Aesop (620 - 560 BCE) was a Greek slave and storyteller. His fables, also known as the Aesopica, have been translated and retold for twenty-five centuries. Each one ends with a moral, or a lesson to be learned, and from them we learn the original of adages such as "sour grapes," "add insult to injury," and "look before you leap."
Based on the 1919 book "The Aesop for Children: with Pictures by Milo Winters," these interactive stories are published by the Library of Congress. The original drawings "have been transformed for this interactive book, and now readers can interact with the charming illustrations to see and hear them move: a choosy heron eyes the fish swimming at his feet, a fox swishes his tail, a mouse chews a rope and frees a lion."
Although not as pretty or as well organized as some of the other sites, AesopFables.com does have the entire text of 655 of Aesop's fables and 127 fairy tales from Hans Christian Andersen. Best click for students is Selected Fables which includes eighty-six Aesop fables "selected for their ease of reading and concise moral understanding." Look for the Real Audio logo in the lower right-hand corner of some of the story pages to hear Long's ten year old daughter read the fable.
This collection of seventeen Aesop's Fables coloring pages can be either colored online or printed on paper for old-fashioned coloring fun. Some of the fables represented are Goose with Gold Eggs, The Fox and the Ox, The Milkmaid and Her Pail, and the Ant and the Grasshopper. If you register for a free account, you'll be able to save your colored pictures, and might even see your masterpiece featured on The Color's homepage.
These four animated fables are based on Tom Lynch's "hand sewn patchwork tapestries inspired by the textile folk art of Africa, India and Peru." The four fables include The Tortoise and the Hare, A Lesson for a Foolish Crow, The Lion and the Mouse, and The Fox and His Shadow. Lynch's children's book of the same title includes thirteen of Aesop's fables, and was published in 2000 by Viking Children's Books.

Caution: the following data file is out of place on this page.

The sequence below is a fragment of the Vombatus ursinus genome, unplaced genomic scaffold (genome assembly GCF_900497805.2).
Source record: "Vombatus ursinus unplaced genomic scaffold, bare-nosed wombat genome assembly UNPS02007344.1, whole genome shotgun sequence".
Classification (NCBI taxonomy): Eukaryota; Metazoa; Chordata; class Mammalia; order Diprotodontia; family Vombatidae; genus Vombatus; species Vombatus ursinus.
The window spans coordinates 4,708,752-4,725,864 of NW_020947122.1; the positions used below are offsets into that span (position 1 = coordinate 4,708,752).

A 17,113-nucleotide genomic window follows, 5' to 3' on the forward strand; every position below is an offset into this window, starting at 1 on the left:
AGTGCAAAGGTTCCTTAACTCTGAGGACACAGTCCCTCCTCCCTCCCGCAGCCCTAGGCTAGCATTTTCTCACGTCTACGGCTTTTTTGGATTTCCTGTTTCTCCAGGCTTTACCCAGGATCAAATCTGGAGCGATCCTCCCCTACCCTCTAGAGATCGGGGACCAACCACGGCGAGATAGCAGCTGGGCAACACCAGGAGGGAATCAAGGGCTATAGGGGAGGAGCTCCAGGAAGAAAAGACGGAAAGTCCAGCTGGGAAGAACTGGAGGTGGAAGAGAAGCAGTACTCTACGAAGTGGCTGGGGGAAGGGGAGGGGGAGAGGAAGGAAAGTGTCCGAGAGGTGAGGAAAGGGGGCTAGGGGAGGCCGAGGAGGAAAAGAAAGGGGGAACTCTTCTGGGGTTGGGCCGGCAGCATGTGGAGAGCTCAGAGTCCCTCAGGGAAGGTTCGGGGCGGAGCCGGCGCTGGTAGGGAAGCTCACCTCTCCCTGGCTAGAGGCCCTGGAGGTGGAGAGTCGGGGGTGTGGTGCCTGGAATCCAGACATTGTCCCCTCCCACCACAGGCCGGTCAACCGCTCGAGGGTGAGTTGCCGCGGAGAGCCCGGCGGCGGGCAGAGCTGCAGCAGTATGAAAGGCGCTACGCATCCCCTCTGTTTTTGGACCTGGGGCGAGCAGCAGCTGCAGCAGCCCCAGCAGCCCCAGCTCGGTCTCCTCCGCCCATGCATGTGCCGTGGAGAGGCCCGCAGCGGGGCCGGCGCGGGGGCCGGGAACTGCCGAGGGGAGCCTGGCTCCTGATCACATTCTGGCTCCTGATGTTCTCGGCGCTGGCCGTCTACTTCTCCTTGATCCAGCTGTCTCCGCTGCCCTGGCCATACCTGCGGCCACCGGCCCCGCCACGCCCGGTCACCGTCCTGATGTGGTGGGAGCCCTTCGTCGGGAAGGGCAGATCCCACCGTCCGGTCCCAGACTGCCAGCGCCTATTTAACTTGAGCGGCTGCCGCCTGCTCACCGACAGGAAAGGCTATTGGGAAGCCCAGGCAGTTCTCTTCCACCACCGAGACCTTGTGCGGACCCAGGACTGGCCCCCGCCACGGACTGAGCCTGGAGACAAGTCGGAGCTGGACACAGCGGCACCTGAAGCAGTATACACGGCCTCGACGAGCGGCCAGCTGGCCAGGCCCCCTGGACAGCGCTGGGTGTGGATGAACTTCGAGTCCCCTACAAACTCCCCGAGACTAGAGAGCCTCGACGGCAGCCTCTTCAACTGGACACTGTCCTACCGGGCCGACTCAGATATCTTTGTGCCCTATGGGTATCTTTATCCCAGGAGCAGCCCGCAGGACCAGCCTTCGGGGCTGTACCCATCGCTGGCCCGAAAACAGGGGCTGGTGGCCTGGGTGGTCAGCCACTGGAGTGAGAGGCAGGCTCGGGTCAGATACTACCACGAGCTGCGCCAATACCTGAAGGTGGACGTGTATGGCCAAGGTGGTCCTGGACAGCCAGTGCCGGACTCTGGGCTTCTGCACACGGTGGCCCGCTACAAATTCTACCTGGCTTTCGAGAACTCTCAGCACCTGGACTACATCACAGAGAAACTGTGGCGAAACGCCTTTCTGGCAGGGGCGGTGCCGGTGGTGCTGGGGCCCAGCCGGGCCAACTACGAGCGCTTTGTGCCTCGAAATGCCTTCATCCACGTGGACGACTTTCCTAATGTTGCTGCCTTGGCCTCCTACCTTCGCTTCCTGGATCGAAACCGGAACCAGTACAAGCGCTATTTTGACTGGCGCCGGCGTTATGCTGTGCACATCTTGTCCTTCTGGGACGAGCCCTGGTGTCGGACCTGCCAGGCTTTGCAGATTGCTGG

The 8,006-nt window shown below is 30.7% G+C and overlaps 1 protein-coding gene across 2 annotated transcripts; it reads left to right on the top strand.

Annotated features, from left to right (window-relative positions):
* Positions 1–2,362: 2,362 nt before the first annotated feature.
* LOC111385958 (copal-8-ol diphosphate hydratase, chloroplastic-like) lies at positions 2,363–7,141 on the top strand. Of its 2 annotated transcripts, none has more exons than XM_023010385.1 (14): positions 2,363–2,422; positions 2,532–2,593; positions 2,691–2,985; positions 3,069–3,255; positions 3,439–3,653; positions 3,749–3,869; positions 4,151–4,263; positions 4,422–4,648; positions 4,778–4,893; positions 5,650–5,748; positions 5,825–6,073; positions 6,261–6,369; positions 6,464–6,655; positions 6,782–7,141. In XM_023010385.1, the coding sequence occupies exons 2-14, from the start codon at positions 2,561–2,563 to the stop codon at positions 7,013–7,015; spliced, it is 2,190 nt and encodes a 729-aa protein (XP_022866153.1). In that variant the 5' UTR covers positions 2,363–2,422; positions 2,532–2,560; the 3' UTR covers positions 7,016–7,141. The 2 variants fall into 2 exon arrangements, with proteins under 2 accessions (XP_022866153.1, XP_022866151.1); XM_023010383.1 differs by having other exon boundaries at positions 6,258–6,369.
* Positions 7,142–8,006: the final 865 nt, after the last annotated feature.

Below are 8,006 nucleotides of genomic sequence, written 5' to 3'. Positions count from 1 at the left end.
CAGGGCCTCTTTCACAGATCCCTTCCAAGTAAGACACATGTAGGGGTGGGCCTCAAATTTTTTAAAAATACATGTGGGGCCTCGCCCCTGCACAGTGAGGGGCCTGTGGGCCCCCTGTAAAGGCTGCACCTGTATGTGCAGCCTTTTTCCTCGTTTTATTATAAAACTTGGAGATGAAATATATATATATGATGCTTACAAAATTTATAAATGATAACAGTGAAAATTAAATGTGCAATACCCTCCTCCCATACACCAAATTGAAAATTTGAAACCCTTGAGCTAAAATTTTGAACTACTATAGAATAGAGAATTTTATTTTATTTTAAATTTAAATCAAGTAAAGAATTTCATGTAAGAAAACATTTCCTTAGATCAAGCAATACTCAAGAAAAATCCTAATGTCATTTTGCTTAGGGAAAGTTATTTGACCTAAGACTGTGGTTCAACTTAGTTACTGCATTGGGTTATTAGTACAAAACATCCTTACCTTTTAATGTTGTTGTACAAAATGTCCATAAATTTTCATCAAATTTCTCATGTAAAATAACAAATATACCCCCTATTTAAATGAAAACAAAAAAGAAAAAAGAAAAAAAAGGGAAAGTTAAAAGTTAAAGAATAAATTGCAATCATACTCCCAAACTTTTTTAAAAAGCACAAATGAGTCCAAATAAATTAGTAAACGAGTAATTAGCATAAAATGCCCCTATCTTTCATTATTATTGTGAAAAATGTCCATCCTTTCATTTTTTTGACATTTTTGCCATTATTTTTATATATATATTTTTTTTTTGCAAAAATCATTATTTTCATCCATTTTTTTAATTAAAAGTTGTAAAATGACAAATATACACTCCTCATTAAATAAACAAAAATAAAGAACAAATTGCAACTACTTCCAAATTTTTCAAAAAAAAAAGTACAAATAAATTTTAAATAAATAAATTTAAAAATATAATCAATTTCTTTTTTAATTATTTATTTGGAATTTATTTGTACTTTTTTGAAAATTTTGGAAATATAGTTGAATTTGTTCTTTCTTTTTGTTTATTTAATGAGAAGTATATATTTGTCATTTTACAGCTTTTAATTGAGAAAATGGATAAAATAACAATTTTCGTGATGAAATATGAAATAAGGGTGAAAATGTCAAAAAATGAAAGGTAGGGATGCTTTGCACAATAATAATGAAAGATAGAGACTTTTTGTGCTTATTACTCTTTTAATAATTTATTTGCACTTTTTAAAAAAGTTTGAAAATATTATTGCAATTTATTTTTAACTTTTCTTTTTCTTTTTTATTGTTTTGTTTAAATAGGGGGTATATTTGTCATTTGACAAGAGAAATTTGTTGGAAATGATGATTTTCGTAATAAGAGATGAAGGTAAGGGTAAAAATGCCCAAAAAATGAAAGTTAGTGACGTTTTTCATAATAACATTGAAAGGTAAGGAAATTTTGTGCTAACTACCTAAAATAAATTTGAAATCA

Each year, University of Massachusetts professor Copper Giloth asks her Computers in the Fine Arts students to illustrate or animate an Aesop fable, along with their own modern retelling of the story. This collection of nearly forty fables is the best of that student work dating back to 1994. This fun site is a must-see, and is a great place to start before creating your own fables. My personal favorite is The Jay and The Peacock.
Aesop (620 - 560 BCE) was a Greek slave and storyteller. His fables, also known as the Aesopica, have been translated and retold for twenty-five centuries. Each one ends with a moral, or a lesson to be learned, and from them we learn the original of adages such as \"sour grapes,\" \"add insult to injury,\" and \"look before you leap.\"\n